The Digital Humanities Research Group (DHRG) is broadly concerned with mediating between computing and humanities, and between technical and non-technical disciplines. Key challenges for digital humanities at this stage of its development as a field include articulating its research agenda as a humanistic and computing discipline; promoting and supporting fruitful interaction between computational science and the arts and humanities; linking digital humanities with new media research and media theory; and bridging between digital cultural studies and the social sciences more generally.
The mission of the Digital Humanities Research Group is to enhance research practices in the interdisciplinary humanities and social sciences at Western Sydney University by fostering the innovative application of computing and media. The goals of the Digital Humanities Research Group are:
- To be a highly productive hub that is a catalyst for and producer of high quality interdisciplinary digital collaborative research;
- To provide a framework to bring together University-wide expertise in digital research, including for project management and governance;
- To foster close interaction between leading-edge technological development and the full spectrum of humanities and social sciences research; and
- To be recognised as distinctive in research and teaching for the close relationship fostered between humanities and computer science.
DHRG has four Research Programs: (1) Resource Design, Curation and Infrastructure; (2) Modelling and Simulation; (3) Visualisation and Perception; and (4) Studies of Knowledge Practices. The Group also has a growing role in developing digital humanities curriculum, and this has included a number of new units at undergraduate and postgraduate level.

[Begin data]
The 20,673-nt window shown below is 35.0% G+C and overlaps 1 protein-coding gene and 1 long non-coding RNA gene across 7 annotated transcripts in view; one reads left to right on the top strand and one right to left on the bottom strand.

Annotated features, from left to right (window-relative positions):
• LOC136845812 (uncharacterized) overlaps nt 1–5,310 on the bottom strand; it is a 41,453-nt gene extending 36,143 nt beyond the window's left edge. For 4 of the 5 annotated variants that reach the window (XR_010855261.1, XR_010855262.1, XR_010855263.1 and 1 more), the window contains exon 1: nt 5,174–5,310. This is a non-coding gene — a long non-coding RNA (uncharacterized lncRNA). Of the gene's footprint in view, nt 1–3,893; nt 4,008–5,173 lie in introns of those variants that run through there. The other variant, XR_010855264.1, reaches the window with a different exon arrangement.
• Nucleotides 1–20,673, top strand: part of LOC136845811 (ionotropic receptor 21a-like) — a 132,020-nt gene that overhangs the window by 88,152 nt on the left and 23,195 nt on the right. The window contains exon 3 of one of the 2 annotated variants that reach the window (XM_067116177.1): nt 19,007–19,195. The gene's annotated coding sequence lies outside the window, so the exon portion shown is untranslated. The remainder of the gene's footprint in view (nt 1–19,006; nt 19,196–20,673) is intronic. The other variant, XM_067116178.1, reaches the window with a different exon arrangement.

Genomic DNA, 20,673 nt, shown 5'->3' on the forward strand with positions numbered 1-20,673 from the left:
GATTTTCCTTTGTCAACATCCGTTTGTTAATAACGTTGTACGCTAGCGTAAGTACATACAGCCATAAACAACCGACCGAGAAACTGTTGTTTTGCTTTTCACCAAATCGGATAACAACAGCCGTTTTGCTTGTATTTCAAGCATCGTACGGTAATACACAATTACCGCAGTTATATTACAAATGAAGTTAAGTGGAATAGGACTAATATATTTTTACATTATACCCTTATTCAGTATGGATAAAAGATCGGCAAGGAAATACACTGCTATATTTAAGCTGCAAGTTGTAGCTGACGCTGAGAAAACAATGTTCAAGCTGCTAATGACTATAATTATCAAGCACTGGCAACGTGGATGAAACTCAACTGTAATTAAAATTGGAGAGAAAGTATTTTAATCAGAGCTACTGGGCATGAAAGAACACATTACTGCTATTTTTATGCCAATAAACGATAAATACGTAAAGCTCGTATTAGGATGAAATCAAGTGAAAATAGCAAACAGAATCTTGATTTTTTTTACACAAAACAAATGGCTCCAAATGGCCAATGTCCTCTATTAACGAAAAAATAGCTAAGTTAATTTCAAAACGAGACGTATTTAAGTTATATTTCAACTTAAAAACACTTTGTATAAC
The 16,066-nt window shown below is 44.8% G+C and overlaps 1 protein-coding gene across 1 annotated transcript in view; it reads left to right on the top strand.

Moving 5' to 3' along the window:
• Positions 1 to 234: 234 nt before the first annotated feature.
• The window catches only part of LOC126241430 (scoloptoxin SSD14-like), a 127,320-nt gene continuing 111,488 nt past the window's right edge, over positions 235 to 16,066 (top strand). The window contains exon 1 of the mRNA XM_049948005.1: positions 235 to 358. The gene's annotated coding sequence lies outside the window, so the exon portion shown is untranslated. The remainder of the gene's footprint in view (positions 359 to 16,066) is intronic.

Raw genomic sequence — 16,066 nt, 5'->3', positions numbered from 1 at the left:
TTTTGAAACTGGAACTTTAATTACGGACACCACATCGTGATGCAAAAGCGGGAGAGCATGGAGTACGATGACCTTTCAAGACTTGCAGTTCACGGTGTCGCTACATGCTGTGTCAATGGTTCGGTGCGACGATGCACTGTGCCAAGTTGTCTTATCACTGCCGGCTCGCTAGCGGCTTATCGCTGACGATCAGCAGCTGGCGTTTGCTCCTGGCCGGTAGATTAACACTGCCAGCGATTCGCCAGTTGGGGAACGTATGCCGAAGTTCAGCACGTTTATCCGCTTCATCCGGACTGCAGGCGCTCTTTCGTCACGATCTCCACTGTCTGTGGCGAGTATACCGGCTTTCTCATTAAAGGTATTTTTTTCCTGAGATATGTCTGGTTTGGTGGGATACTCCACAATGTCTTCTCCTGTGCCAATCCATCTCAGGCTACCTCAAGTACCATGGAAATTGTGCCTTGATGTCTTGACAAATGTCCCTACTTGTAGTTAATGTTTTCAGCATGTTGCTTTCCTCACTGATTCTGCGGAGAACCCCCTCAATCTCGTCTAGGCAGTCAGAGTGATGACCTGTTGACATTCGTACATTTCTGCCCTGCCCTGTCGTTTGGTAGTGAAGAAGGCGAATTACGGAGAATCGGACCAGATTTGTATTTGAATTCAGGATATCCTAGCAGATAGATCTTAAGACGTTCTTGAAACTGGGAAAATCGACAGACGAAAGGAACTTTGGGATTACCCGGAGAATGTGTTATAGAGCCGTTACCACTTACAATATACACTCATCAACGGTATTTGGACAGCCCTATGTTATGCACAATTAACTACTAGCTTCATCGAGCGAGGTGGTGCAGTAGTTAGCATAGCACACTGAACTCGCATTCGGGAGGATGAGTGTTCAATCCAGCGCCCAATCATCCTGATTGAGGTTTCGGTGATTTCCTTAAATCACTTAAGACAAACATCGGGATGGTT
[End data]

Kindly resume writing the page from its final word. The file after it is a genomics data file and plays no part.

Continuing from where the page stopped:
Supporting the University's Securing Success 2015-2015 Strategic Plan, DHRG activities and outputs contribute to Western's high ERA ranking in the Cultural Studies, History and Linguistics fields of research as well as a range of other disciplinary areas, including Law, and Information and Computing Sciences. As the Group moves from establishment to a consolidation and capacity building phase, its focus will be on refinement of program areas and development of projects that can attract external funding in a wider range of income categories. Maintaining momentum and fostering a culture of high quality project design and pro-active grant-seeking will be central to DHRG's aspirations and planning as it enters its next phase.
Advancing Digital Humanities moves beyond definition of this dynamic and fast-growing field to show how its arguments, analyses, findings, and theories are pioneering new directions in the humanities globally. Contributions cover digital methods, critical curation, and research futures, with theoretical and practical chapters framed around key areas of activity, including modelling collections, data-driven analysis, and thinking through building. These are linked through the concept of 'ambitious generosity', a way of working to pursue large-scale research questions while supporting and enabling other research areas and approaches, both within and beyond the academy.
By Willard McCarty (new edition 2014, originally published 2005, Palgrave Macmillan)
The aim of this book is to provide a rationale for a computing practice that is of and for as well as in the humanities. It engages with many critical perspectives to show how computing helps us fulfil the basic mandate of the humane sciences to ask ever better questions. It explores the challenges of imagining and constructing new scholarly resources. It strengthens current practice by stimulating debate on the role of the computer across all disciplines, examining and developing the key notions of collaboration and interdisciplinarity.